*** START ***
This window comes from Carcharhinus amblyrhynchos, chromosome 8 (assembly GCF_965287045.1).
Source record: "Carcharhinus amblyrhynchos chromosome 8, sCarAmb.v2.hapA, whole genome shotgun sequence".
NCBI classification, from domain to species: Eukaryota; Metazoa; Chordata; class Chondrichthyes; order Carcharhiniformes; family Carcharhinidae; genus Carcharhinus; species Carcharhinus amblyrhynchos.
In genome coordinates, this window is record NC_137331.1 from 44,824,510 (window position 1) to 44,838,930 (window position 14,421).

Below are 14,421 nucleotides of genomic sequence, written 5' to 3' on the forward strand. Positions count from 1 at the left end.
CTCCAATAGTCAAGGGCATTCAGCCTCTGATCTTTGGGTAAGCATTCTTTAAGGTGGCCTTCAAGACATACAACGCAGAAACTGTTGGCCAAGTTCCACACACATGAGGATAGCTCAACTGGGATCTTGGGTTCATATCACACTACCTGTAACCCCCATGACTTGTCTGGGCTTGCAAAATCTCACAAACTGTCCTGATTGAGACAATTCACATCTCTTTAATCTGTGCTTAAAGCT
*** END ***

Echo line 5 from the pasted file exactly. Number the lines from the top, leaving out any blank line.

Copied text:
Below are 14,421 nucleotides of genomic sequence, written 5' to 3' on the forward strand. Positions count from 1 at the left end.